Love in Greco-Roman antiquity was seldom recorded, all things considered, while it was generally accepted that sex was just as much (if not more so) about power, status, and basic biological needs, as it was about affections. Just because Hypothetical Upper-Class Theban was noted to have put his weiner in a dozen or so people of various genders didn’t necessarily mean that he was in love with all, or any of them.

The practise of “stoning women for adultery” isn’t about love or enforcing monogamy — after all, in Ms Hill’s example of attributing this to Islam in the Middle East, polygamy is common, when it’s one man and multiple women. This is also a culture that, in spite of their “holy book” asserting the autonomy of women in several passages (but don’t take my word for it, get yourself a copy here, I did, just to see what all the fuss was about in late 2001) has retained a stance that women are chattal, and exerting a patriarchal blame on the woman in not just adultery, but also in rape.

Love ≠ Sex

Speaking of, the crime of rape has only a short history of being about sexual autonomy. In English, it shares a root with “robbery”, and as recently as the mid-Victorian, “rape” could include situations of legitimate love and consensual sex, but the kids eloped, and so the young man had “raped” her arranged betrothed (or her parents) of the girl’s dowry.

The history of the word “rape” has more to do with treating women as property than it does with consent or sexual autonomy.

So why do polyamourists, more than most of my fellow serial monogamists (at least in my experiences) seem to have the poorest understanding of how love and sex are not one-in-the-same?

This is not something that I can answer, to be frank — but even in Zell’s defense of serial monogamy, he phrases it in sesxualised terminology, with “but they just can’t get it up for that other person any-more”, suggesting that this is a widespread issue in that community (or at least as observed by his outsider), if even one of the most respected and prominent names in that community can’t help but sexualise love in polyamoury.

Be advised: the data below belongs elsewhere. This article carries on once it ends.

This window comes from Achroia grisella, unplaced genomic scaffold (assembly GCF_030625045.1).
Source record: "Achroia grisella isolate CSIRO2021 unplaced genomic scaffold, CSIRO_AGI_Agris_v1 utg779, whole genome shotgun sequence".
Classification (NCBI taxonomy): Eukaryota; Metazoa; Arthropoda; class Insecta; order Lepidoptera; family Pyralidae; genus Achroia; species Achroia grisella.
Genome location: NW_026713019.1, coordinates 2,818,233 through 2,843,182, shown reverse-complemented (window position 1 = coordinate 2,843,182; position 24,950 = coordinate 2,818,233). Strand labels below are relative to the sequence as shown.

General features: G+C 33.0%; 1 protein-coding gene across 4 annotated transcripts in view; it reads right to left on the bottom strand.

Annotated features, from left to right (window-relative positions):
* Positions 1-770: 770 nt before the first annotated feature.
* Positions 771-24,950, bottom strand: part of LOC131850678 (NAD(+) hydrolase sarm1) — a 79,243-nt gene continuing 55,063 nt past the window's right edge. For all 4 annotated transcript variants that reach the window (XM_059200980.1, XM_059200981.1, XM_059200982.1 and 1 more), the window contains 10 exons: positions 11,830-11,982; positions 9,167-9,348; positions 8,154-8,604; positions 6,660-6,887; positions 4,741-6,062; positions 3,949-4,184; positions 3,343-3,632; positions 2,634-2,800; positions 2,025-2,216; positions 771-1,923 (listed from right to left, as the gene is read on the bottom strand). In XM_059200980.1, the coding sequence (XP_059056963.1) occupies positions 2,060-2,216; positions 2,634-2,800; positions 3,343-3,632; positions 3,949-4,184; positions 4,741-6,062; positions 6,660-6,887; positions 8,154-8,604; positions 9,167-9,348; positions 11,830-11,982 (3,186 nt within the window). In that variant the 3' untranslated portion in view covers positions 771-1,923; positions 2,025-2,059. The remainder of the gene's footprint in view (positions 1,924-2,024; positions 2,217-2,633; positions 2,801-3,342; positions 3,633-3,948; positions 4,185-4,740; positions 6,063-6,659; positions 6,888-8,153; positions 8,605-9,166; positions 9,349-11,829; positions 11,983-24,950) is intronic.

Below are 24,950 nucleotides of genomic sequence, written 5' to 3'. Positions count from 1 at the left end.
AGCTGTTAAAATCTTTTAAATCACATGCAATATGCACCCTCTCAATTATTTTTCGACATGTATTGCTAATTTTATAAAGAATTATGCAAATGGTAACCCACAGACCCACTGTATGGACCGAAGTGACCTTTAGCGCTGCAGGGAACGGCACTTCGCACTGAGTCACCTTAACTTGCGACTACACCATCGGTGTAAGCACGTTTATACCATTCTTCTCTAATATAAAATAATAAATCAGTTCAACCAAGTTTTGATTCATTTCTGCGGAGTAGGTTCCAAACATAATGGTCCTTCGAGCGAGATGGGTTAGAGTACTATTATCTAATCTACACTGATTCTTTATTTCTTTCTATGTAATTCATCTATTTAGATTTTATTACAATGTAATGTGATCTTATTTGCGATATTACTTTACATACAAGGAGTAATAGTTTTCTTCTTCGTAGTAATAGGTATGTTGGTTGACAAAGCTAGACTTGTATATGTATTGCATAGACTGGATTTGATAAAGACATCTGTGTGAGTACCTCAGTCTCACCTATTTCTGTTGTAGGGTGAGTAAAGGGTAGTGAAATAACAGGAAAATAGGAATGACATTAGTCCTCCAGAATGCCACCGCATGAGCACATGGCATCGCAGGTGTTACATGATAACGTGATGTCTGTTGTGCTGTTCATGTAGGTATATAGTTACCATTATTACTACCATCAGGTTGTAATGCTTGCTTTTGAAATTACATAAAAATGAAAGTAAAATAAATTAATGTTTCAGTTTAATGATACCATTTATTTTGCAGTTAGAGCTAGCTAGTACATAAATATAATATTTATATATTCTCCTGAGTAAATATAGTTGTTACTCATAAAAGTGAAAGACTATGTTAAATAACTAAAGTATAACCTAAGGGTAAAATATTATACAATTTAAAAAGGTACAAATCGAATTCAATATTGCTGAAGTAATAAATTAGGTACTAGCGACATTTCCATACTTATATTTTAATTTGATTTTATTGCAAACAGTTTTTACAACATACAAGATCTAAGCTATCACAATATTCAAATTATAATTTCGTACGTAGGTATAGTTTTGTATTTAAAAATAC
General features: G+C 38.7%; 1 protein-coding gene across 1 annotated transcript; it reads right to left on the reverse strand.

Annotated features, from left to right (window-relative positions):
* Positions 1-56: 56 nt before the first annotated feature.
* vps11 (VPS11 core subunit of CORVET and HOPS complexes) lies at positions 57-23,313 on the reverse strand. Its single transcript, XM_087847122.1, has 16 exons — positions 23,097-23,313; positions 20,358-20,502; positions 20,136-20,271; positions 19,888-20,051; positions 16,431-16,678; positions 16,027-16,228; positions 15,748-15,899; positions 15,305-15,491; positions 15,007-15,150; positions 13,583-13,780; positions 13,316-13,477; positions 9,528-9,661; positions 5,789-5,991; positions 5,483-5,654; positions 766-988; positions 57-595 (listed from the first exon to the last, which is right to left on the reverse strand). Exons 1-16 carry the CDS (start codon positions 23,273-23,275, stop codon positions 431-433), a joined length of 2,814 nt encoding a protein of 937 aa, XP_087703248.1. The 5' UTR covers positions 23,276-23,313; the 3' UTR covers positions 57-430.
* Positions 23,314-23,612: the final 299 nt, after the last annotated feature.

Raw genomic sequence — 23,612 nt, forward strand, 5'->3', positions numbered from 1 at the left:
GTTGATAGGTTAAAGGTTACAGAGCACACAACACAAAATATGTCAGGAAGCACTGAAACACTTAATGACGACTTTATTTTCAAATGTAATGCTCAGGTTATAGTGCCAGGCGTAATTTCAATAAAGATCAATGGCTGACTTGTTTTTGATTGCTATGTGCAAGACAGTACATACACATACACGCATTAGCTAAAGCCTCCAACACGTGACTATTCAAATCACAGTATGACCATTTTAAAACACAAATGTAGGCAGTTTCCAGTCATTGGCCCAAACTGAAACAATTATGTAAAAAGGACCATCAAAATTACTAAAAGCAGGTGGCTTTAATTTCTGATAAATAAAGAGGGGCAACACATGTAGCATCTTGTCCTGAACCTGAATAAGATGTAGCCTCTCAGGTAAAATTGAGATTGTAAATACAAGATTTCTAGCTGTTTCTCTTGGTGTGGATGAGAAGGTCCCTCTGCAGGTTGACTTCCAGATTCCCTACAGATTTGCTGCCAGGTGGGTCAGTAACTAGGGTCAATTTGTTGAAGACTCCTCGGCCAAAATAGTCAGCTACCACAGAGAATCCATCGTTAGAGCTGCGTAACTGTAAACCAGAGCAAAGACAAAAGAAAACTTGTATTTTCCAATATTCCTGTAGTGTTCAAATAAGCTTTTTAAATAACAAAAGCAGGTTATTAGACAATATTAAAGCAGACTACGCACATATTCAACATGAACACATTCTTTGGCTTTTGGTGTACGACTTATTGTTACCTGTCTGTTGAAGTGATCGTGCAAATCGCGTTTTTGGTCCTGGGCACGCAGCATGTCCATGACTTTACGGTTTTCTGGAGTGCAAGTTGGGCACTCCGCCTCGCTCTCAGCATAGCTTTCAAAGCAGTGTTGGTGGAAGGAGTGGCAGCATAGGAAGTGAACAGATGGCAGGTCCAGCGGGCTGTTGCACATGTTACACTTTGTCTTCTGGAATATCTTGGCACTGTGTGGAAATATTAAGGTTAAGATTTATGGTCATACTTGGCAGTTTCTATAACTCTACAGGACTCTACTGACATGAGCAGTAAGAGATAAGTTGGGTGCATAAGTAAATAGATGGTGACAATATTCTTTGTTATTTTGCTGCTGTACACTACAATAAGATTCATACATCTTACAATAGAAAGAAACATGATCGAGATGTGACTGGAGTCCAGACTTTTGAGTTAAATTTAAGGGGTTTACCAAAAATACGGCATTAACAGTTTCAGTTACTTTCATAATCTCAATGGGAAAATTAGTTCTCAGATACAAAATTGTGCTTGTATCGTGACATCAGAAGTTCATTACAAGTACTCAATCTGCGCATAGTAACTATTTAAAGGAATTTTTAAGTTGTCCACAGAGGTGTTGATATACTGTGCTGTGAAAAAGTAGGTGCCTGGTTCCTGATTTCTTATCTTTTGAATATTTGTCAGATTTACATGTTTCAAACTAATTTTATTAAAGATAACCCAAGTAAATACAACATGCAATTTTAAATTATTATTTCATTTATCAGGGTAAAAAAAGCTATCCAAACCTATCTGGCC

Sex is not love.

Sex can be very loving, but it can also be violent, or it can just be a thing to do when there’s nothing good on the telly. Sex and violence can be consensual, or it can be the modern definition of rape. No matter how you slice it, sex is not love; sex is hat happens when two animals do things with their genitals that make squishy noises, and it can be as good or as bad, as loving or as hateful, as those engaging in it intend or even just perceive it to be.

It perplexes me how many polyamourists, especially in the polytheist community, will regard many kinds of deities, and concede to the existence of many kinds of relationships (hopefully one doesn’t have the same kind of relationship with one’s mother as one does with one’s sexual partner/s — it can put your eyes out!), but will be unaware that they are conflating romantic love and sex / sexual attraction as two things inexplicably linked, an ideal that many apparently don’t question of themselves.

Now, I haven’t always had the greatest understanding of the asexual community (and as much as some may protest the notion, yeah, sometimes there can be an underlying medical reason for a low or non-existent sex drive — other times, yeah, it’s just a thing that happens, and either way, as long as people are happy and there is no threat to one’s being, then it’s all good), if anything, I’m closer to the hyper-sexual end of the spectrum, but ironically, it seems that a community of people identified by their lack of sexual attraction are somehow better able to understand this concept: